All it takes is tuning in to the evening news to see that racial inequality is alive and well across our great nation. What some media outlets cover as protests, others dub riots, and the rift between those on either side of the line seems to widen on a daily basis.
As a leader in your organization, your job is to ensure that business runs smoothly to support optimal customer experiences. At ath Power, “It is our business to understand exactly what makes a customer-focused organization succeed.”
Now more than ever, this involves expert employee training, which must include discussions about racism aimed at establishing equality, especially with respect to fair housing and the housing industry, overall. Even landlords who are compliant with fair housing laws might still find themselves facing complaints of illegal discrimination.
With all sensitive issues, the key is training and acknowledging that these conversations are difficult, but necessary. According to Enrica Ruggs, an assistant professor of management at the University of Memphis, “The conversations are challenging because the stakes are high.”
In this case, we urge you to be BRAVE and educate yourself and your staff about inequality in residential facilities in order to stay on the right side of history and away from charges of discrimination.
Responding to Racial and Bias Inequality
Ruggs recognizes that “Many people don’t know how to talk about race or racism at work,” which is where the BRAVE framework, designed to help organizational leaders tackle these tough subjects, is so helpful.
In order To Be One of the ‘Best Places to Work,’ Build a BRAVE Culture: “The BRAVE framework can be used to determine the true culture of an organization underneath the surface or stated culture. The key elements of BRAVE are behaviors, relationships, attitudes, values, and the environment.”
Ruggs, collaborating with Derek Avery, the C.T. Bauer Chair of Inclusive Leadership at the University of Houston, presents a slightly re-defined version of the BRAVE method, applicable for group and one-on-one conversations.
Build the intention, focus, and safety needed to have honest conversations about race
Respect the sensitivity of the topic while challenging people to go beyond the superficial
Acknowledge the uncomfortable realities of the past and the present.
Validate the experiences of your racially marginalized employees.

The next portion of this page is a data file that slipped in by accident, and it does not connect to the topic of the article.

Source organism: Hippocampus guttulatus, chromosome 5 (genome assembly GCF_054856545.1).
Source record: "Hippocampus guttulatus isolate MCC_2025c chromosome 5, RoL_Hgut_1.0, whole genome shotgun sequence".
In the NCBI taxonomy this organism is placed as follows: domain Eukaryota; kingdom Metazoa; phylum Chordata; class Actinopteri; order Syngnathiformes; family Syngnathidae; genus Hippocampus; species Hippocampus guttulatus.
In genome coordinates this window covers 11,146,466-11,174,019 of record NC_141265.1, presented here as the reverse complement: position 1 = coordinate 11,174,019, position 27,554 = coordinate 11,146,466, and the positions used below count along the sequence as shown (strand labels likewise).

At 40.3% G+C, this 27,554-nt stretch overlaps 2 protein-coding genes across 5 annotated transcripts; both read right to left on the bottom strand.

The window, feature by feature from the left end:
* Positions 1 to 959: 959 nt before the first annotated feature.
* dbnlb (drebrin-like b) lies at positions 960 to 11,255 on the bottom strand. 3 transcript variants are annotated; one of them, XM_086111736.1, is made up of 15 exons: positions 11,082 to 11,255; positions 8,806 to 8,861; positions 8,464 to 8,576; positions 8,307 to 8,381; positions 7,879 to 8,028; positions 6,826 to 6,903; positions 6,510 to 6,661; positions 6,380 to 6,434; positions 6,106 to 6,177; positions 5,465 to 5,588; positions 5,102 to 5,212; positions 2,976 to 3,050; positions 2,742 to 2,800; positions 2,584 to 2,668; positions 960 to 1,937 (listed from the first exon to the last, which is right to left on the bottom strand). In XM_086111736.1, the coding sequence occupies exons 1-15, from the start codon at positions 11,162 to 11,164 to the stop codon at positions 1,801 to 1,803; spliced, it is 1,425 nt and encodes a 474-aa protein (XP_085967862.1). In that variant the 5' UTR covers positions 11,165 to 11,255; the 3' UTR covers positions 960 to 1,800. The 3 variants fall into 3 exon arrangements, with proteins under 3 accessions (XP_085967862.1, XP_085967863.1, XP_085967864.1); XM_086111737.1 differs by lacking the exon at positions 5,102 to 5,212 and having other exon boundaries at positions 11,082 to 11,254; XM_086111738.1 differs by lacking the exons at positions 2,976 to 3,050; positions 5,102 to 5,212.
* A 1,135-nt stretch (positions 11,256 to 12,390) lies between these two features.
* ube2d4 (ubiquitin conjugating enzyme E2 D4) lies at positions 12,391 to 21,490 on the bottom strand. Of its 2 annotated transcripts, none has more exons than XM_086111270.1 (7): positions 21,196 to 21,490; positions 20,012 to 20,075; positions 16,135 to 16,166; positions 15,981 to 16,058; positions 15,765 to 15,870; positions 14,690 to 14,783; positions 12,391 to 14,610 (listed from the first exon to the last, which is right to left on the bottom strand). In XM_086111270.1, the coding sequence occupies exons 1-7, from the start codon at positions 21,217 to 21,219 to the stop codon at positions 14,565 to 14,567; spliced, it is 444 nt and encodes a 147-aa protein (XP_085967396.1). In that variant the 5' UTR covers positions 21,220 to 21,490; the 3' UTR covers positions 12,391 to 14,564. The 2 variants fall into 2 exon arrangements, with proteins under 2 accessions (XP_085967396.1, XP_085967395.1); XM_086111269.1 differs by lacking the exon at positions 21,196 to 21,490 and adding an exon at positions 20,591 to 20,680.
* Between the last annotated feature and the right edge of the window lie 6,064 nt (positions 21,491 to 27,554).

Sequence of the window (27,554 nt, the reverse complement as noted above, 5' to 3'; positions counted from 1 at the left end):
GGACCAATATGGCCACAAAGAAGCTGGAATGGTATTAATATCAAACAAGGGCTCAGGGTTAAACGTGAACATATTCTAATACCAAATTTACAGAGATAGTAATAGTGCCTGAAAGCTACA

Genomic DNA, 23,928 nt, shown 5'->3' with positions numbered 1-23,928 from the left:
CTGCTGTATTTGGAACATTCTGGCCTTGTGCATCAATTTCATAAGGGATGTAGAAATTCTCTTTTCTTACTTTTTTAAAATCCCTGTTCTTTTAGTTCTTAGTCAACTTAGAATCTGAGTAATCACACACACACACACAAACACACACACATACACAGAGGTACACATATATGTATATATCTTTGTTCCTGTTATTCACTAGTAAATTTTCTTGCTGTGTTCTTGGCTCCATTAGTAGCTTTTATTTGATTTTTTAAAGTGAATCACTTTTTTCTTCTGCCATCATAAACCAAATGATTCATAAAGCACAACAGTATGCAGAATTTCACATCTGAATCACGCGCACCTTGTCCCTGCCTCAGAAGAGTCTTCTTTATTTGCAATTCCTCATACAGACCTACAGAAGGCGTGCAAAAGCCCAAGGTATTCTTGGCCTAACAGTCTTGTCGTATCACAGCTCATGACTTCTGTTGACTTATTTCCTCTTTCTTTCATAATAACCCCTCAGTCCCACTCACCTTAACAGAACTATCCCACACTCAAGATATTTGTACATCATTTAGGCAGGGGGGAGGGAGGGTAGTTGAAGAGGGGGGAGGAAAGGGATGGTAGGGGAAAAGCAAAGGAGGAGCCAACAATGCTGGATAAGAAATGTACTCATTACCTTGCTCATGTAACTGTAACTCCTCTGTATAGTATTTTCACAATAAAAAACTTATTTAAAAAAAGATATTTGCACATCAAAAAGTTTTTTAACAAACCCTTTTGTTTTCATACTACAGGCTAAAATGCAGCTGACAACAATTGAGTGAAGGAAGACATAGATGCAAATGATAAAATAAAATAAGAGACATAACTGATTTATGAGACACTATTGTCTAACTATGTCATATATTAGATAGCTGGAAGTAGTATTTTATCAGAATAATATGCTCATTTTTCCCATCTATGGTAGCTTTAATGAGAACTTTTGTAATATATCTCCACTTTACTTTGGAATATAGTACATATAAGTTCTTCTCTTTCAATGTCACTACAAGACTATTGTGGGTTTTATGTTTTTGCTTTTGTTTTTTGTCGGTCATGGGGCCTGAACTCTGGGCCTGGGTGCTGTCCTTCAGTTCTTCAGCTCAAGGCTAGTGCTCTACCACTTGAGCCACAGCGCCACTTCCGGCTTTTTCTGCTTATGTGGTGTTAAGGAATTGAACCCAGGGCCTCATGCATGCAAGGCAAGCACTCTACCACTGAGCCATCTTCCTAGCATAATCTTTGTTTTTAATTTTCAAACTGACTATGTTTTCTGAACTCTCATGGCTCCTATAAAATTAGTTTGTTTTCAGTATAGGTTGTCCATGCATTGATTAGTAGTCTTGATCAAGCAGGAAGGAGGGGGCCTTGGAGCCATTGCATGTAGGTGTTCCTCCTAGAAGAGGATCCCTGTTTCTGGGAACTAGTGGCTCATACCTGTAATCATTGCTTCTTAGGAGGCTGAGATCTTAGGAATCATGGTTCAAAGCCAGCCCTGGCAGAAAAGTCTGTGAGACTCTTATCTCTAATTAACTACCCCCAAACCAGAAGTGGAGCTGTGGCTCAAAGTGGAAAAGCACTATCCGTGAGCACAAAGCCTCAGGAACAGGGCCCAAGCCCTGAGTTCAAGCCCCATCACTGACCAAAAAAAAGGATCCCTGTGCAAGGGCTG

Emphasize how your company is prioritizing goals and metrics around racial equity.
To those working in the housing industry, particularly in leasing offices or real estate firms, to create equal opportunity experiences for potential residents, conversations should be structured on the BRAVE framework.
“These conversations are necessarily hard,” Avery said. “The underlying current of racial injustice is swift, and escaping it will require work.”
Evidence of Inequality in American Housing
And the work needs to be done, considering this current statistic: “In the first quarter of 2020, the Census Bureau reported that black households had the lowest homeownership rate at 44%, nearly 30 percentage points behind white households.”
If you take A Look At Housing Inequality And Racism In The U.S., “The Urban Institute also states that people of color are more likely than white people to lose wealth during economic downturns through job layoffs and home foreclosures.”
While the American workforce continues to weather the storm unleashed by the COVID-19 pandemic, the need for racial inequality awareness and productive conversations about fair housing is critical. Think about it: your address represents far more than your residence.
Attacking the Black–White Opportunity Gap That Comes from Residential Segregation means realizing that, “Residential segregation matters immensely, because where people live affects so much of their lives, such as their access to transportation, education, employment opportunities, and good health care.”
Understanding the role of race when it comes to housing means positioning your organization to better support and enact positive change on behalf of entire communities.
Honor the Past by Shaping the Future
Despite the sobering statistics surrounding residential inequality based on race, there is a movement to enact lasting change through careful and conscientious leadership. As Bill Gates said, “As we look ahead into the next century, leaders will be those who empower others.”
To empower your workforce effectively, emphasizing the importance of training, supported by structures like the BRAVE framework, will be crucial to your success — and to sustaining lasting change.
Our team at ath Power Consulting stands in solidarity with those committed to right the wrongs of racial inequality, not only in the housing industry, but across all verticals.
Contact us to discuss how our expertise can ensure that your business is set to lead — empowered and educated to make a positive impact in your community.